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Lessons From Gethsemane

Lessons From Gethsemane

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Published by glennpease

PASSION WEEK STUDIES
TEXT; Mark 14:32. "And they came to a place which
was named Gethsemane."

PASSION WEEK STUDIES
TEXT; Mark 14:32. "And they came to a place which
was named Gethsemane."

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Published by: glennpease on Jun 22, 2012
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Lessons from GethsemaneBY FREDERICK D.KERSHER PASSIO WEEK STUDIESTEXT; Mark 14:32. "And they came to a place whichwas named Gethsemane."THE story of the Scriptures is largely a story of gardens. It begins in Genesis with the Gardenof Eden with its vision of innocence enshrined amid abower of roses and daffodils, and it closes in Revela-tion with a picture of the garden of God that shallbecome the Paradise of the redeemed. Humanity, withits misery and sin, is bounded on each side by flowers.Eden and Paradise are both pictured as gardens, andbetween the regret for the garden that has faded andthe longing for the garden that is to be revealed liesthe checkered pathway of the sons of men.Midway between the two gardens of the past andof the future, we come to another which we all shrink from entering. As we read the title over the gate,fear and anguish overwhelm us for it is the dreadedgarden of Gethsemane. Escape it, we cannot for ourpathway lies straight on. The road has closed behindus. On both sides, impassable precipices rear them-selves. There is but one path for us and that path isthrough the garden. Ella Wheeler Wilcox has pic-[44]
 
PASSIO WEEK STUDIEStured in imforgetable fashion the inevitableness of Gethsemane."Down shadowy lanes, across strange streamsBridged over by our broken dreams;Behind the misty caps of years,Beyond the great salt fount of tears,The garden lies. Strive as you may,You cannot miss it in your way.All paths that have been, or shall be.Pass somewhere through Gethsemane."All those who journey, soon or late,Must pass within the garden's gate ;Must kneel alone in darkness there.And battle with some fierce despair.God pity those who cannot say,'ot mine but thine,' who only pray,'Let this cup pass,' and cannot seeThe purpose in Gethsemane."Gethsemane represents the never-ending strugglebetween the spirit and the flesh, between the higherand the lower natures, between the weakness of thehuman and the aspiration toward the divine which ischaracteristic of every step upward in character.I. Gethsemane and Human Friendships,It is noticeable when we first come to the garden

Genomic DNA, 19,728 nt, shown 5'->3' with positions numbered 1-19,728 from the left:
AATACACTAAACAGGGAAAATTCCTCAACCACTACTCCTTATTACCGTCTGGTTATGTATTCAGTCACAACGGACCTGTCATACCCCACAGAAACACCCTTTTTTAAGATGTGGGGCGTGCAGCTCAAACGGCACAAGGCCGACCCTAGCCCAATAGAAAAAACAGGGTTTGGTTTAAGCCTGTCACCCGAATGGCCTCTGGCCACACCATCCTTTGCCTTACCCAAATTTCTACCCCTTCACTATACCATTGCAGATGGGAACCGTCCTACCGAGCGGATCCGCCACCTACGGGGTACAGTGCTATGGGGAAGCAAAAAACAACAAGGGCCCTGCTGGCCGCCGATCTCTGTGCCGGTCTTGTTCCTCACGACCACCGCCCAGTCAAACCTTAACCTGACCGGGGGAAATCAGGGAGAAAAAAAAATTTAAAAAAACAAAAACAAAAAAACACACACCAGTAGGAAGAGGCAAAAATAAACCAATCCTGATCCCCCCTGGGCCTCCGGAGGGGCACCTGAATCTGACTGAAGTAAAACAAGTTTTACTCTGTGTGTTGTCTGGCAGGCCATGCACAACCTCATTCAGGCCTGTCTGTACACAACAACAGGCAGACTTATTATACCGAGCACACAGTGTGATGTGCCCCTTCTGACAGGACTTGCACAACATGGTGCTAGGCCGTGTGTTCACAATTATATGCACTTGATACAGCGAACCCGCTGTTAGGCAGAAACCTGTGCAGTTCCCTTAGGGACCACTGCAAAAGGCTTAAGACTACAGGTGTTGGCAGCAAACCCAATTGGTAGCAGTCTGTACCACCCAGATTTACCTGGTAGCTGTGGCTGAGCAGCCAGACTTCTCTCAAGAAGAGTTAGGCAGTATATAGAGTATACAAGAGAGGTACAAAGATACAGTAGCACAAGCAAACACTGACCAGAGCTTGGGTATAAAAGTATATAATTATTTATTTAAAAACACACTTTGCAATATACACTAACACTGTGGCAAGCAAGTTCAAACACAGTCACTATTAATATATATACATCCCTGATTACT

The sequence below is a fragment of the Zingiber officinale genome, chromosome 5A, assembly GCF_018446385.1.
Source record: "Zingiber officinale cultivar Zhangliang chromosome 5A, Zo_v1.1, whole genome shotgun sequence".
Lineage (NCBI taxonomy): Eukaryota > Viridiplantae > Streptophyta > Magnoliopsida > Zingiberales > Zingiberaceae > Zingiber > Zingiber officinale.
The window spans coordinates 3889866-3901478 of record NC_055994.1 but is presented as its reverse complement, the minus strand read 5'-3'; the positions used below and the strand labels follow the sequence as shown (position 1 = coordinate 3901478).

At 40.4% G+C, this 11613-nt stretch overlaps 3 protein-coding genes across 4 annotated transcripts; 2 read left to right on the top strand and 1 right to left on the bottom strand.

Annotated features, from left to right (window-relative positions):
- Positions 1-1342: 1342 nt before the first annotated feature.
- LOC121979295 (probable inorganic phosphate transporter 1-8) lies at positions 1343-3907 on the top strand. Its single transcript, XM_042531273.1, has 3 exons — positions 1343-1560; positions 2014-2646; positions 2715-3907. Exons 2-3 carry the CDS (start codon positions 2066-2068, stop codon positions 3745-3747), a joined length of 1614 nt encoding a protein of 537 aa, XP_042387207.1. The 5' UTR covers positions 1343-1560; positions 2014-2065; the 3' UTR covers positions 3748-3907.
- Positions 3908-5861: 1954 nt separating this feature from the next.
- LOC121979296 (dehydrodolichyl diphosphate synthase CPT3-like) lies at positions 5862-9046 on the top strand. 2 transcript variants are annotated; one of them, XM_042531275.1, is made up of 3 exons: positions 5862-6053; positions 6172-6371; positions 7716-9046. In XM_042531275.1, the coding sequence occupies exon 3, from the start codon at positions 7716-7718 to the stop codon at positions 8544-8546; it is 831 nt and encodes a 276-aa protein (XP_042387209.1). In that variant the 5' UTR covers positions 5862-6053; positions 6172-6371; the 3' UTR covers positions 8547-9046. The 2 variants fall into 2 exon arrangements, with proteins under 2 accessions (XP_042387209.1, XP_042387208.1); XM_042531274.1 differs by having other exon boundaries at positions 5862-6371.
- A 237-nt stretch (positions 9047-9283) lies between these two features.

that, like the Christ, we have all of our friends withus; but as we enter beneath the low-roofed archway,we voluntarily elect to leave most of them behind. Itis said that sorrow loves company, but it is certainlytrue that it does not love too much company. Thebitter agony which wrings our hearts shrinks fromthe publicity of even the gaze of friendship. Perhaps[45]SERMOS FOR SPECIAL DAYSmost of our friends would not care to go with us any-way, for as a rule human ties break when tested bymisfortune. But even if they desired to enter, wewould not want them. And yet while this is true of the great bulk of those whom we style our friends,it is likewise true that there will always be one or twoor three of those we love best that we will take withus into the garden. They are our old and trustedacquaintances, those whose devotion we have proved,and of whose fidelity we are assured. They are, likePeter and the two sons of Zebedee, the men andwomen we have known longest and loved best ; and inthis hour of bitterness, ''When our souls are exceed-ing sorrowful even unto death," we cling to them aswe have never clung to them before.Moreover, our chosen friends are satisfied to watchand to do what they can for us even though they can-not understand nor appreciate the grief which weighsus to the ground. It is a fact as universal as humannature itself, that no matter how kind-hearted or sym-

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